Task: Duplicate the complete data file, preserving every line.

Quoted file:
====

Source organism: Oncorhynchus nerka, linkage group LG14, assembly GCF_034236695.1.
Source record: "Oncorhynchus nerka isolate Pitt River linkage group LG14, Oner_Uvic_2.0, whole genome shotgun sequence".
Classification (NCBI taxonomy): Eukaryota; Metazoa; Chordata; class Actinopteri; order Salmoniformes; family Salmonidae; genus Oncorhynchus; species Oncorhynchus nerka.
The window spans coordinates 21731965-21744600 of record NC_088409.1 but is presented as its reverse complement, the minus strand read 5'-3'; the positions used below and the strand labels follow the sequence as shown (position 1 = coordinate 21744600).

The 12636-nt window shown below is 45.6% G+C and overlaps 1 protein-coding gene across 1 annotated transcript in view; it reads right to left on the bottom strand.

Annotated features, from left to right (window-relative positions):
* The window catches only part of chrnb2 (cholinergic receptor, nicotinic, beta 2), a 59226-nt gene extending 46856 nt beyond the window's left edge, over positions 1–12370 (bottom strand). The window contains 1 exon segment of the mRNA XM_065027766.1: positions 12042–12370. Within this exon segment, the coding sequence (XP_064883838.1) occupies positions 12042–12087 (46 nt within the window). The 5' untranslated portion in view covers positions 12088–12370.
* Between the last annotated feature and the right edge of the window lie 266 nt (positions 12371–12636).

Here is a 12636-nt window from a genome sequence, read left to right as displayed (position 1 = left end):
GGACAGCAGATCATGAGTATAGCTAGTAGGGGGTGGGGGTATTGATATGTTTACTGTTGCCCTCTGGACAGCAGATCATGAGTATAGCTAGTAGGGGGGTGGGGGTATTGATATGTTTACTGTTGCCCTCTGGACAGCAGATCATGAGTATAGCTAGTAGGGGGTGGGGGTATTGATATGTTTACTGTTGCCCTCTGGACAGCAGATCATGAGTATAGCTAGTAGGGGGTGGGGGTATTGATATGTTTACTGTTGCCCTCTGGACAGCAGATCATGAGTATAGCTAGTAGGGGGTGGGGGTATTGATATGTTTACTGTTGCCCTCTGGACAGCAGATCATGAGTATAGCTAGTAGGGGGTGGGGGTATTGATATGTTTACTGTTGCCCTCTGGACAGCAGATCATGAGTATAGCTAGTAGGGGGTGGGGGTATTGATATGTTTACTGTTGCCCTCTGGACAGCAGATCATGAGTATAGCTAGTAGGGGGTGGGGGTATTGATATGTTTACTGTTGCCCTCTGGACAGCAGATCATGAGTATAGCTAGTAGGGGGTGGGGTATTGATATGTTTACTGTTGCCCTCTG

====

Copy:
Source organism: Oncorhynchus nerka, linkage group LG14, assembly GCF_034236695.1.
Source record: "Oncorhynchus nerka isolate Pitt River linkage group LG14, Oner_Uvic_2.0, whole genome shotgun sequence".
Classification (NCBI taxonomy): Eukaryota; Metazoa; Chordata; class Actinopteri; order Salmoniformes; family Salmonidae; genus Oncorhynchus; species Oncorhynchus nerka.
The window spans coordinates 21731965-21744600 of record NC_088409.1 but is presented as its reverse complement, the minus strand read 5'-3'; the positions used below and the strand labels follow the sequence as shown (position 1 = coordinate 21744600).

The 12636-nt window shown below is 45.6% G+C and overlaps 1 protein-coding gene across 1 annotated transcript in view; it reads right to left on the bottom strand.

Annotated features, from left to right (window-relative positions):
* The window catches only part of chrnb2 (cholinergic receptor, nicotinic, beta 2), a 59226-nt gene extending 46856 nt beyond the window's left edge, over positions 1–12370 (bottom strand). The window contains 1 exon segment of the mRNA XM_065027766.1: positions 12042–12370. Within this exon segment, the coding sequence (XP_064883838.1) occupies positions 12042–12087 (46 nt within the window). The 5' untranslated portion in view covers positions 12088–12370.
* Between the last annotated feature and the right edge of the window lie 266 nt (positions 12371–12636).

Here is a 12636-nt window from a genome sequence, read left to right as displayed (position 1 = left end):
GGACAGCAGATCATGAGTATAGCTAGTAGGGGGTGGGGGTATTGATATGTTTACTGTTGCCCTCTGGACAGCAGATCATGAGTATAGCTAGTAGGGGGGTGGGGGTATTGATATGTTTACTGTTGCCCTCTGGACAGCAGATCATGAGTATAGCTAGTAGGGGGTGGGGGTATTGATATGTTTACTGTTGCCCTCTGGACAGCAGATCATGAGTATAGCTAGTAGGGGGTGGGGGTATTGATATGTTTACTGTTGCCCTCTGGACAGCAGATCATGAGTATAGCTAGTAGGGGGTGGGGGTATTGATATGTTTACTGTTGCCCTCTGGACAGCAGATCATGAGTATAGCTAGTAGGGGGTGGGGGTATTGATATGTTTACTGTTGCCCTCTGGACAGCAGATCATGAGTATAGCTAGTAGGGGGTGGGGGTATTGATATGTTTACTGTTGCCCTCTGGACAGCAGATCATGAGTATAGCTAGTAGGGGGTGGGGGTATTGATATGTTTACTGTTGCCCTCTGGACAGCAGATCATGAGTATAGCTAGTAGGGGGTGGGGTATTGATATGTTTACTGTTGCCCTCTG